Saturday, July 28, 2007
So, the Airshow. It's actually a longer event than usual this year. We had planes on Thursday and Friday, then today (Saturday) is powerboat racing, and tomorrow (Sunday) is the Eastern Lights motorbike event.
Thursday the weather was crap, I wasn't feeling too good, and Pip had only managed to get about 3 hours sleep so he wasn't really up for managing awful traffic followed by Littlun in a big crowd. So I spent the whole day in the flat, taking it easy in anticipation of the better weather predicted for the Friday, which as you can see in this photo, we got.
The flight path must have been changed, because the planes weren't anywhere near as noisy as usual. Most years, there's several performances that physically rattle the windows of local residences, but this year, I had the windows open and could hear the tannoy from the beach, but although I could hear the planes, they were no more disruptive than, say, heavy traffic outside.
A couple of planes, the older ones, couldn't make it because of the high winds. I couldn't tell you which ones though. I don't even know what planes are in this photograph. I can identify the Red Arrows but that's about it. A planespotter is not me.
I saw a lot of extremely soggy people scurrying for their homes/cars/guesthouses in the afternoon from the safety of my flat window. This included no less than three children wearing one waterproof between them, which put me in mind of the three-headed giant from Monty Python and the Holy Grail. But shorter. Um.
Anyway, Friday was much better, Friday was when I took this photo. Pip came to mine with Littlun and a couple of friends and parked the car in my handy locked off-street parking space that comes with the flat. We suncreamed up - a procedure which Littlun detests, but that's just tough - and set off to the beach.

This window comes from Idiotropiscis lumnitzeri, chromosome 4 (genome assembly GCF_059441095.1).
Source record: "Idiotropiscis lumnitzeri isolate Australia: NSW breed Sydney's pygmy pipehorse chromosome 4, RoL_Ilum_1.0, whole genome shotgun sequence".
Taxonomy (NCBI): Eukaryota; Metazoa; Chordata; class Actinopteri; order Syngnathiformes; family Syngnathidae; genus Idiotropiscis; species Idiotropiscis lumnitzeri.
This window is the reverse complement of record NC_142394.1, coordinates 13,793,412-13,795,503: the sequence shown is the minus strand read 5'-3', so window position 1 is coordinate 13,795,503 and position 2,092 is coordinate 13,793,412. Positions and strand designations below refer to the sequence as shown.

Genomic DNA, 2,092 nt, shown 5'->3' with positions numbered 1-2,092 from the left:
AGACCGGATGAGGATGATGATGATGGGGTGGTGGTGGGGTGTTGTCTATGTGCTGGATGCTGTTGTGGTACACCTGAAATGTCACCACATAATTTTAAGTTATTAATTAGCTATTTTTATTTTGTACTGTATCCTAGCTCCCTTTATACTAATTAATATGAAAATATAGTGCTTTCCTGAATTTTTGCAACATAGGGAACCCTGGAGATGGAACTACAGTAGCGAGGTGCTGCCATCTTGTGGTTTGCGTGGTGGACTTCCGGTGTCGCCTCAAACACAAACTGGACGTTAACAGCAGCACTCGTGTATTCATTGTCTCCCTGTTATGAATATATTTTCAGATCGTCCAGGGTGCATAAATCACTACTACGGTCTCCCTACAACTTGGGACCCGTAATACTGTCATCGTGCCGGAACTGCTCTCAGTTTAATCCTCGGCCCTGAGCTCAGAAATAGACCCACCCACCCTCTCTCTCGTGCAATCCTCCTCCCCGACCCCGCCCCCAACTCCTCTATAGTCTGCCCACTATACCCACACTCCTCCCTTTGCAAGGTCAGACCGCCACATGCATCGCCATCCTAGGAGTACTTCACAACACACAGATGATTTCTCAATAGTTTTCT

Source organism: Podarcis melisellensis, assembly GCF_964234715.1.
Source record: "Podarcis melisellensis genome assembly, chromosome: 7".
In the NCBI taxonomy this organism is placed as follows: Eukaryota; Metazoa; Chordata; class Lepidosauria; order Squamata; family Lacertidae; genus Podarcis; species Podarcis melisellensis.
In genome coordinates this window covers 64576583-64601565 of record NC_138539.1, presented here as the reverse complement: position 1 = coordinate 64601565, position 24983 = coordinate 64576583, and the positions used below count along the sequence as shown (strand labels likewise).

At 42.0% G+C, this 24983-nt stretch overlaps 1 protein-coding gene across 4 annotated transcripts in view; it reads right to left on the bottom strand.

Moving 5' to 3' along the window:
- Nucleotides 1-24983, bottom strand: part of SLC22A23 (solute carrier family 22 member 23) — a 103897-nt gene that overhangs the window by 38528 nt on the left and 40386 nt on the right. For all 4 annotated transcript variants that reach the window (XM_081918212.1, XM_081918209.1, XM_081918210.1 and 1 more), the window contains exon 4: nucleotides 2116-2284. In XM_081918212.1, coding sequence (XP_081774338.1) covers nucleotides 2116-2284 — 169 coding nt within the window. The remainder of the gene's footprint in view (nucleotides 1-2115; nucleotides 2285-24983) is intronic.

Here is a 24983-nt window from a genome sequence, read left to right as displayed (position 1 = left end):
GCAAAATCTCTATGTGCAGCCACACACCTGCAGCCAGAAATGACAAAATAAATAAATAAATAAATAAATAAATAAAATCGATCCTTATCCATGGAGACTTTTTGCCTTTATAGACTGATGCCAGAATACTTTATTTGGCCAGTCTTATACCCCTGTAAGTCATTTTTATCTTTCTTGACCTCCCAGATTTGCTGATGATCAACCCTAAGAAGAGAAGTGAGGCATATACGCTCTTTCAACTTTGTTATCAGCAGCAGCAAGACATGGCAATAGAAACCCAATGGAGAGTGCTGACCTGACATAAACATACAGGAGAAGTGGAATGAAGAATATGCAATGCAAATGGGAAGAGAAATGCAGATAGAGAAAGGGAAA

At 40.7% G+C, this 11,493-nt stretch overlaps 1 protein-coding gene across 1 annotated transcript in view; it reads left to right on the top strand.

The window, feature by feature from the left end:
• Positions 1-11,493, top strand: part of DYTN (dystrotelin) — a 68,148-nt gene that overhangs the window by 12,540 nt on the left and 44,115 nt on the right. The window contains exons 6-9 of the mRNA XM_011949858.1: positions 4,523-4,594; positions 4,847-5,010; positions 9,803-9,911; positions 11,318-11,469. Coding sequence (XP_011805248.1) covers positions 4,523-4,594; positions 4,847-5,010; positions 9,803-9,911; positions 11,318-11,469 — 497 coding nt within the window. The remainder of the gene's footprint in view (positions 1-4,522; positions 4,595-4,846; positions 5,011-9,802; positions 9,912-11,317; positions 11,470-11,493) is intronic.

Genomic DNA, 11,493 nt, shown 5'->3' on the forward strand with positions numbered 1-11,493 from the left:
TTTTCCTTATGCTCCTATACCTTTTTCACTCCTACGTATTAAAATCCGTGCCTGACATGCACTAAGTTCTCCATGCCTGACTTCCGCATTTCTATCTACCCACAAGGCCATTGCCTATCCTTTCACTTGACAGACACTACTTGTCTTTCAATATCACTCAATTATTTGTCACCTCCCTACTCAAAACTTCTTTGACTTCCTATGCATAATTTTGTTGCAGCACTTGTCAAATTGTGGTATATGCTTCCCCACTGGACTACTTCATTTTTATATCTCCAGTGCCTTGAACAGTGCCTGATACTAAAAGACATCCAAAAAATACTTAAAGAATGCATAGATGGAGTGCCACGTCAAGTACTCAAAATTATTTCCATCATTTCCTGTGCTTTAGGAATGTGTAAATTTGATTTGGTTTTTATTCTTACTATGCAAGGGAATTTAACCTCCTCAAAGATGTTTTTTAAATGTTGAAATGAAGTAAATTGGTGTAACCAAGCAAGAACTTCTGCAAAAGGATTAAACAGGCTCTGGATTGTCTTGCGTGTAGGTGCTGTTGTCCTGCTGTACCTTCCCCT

Lowestoft Airshow is run off money yoinked from wherever the organisers can beg, steal or borrow it from. This includes fees for stall pitches on the seafront area, sponsorship from the larger local businesses, sales of any amount of tat like tshirts, badges, caps, programmes etc, and a voluntary donation scheme. There's this big thing about keeping the show free, but at every entrance to the seafront area they have a bunch of volunteers with collection buckets and stickers. The suggested donation is £1 per adult, which is hardly bank-breaking, and then you get a sticker and can feel morally superior. A lot more people were wearing the badges this year than last year, or so it seemed.
There's also a very effective scheme for lost kiddies. The collection guys direct you to the stalls where you can get a heavy-duty plasticised card wristband clamped onto your kid. Littlun didn't manage to get his off, so they must be pretty damn durable. The wristband has the parent's mobile phone number on it. Any kid found unaccompanied just has to be herded to the nearest stall or Airshow official (and there are hundreds of these, from various voluntary groups in the town). Rather than mess about taking the kid to a central point, the officials all have mobile phones and immediately call the parent directly. In this way most kids are reunited with their parents in less than ten minutes with a minimum of fuss.
We spent a while having a look-round, and we watched the Red Arrows, which was fun - Littlun quickly picked up on pointing and shouting "WOW!" Then Pip made sure I got back up to my flat safely and they went back while I had a sleep.
Later in the afternoon, I went to join them again, down on the actual beach. By this point Littlun had gone through all the clothes Pip had brought for him (two pairs of trousers, two tshirts, a pair of shorts and a jumper) with an assortment of Ribena, ice cream, sea-water (fell over full-length while paddling) and, uh, "misc". He's two, it happens. He ended up wearing Pip's t-shirt which looked incredibly cute (click the picture for my flickr stream).
They were with a bunch of friends who'd come down with a large pack of beer, a radio, a windbreaker and the suchlike. It was really nice sitting on the sand, watching the occasional planes, playing with the kid, having a chatter, relaxing in the sunshine. A couple of the gents dug a big hole for Littlun to play in (we filled it in before we left) which he thought was fantastic. It also had the advantage that we could all sit down without someone having to be poised to dash after him...
I'm paying for it today, obviously, but then I'm not too bothered about Powerboats and it was worth it. Next week most of the tourists should have gone home again and then we can resume normal life.
Edited 17:30 to add tags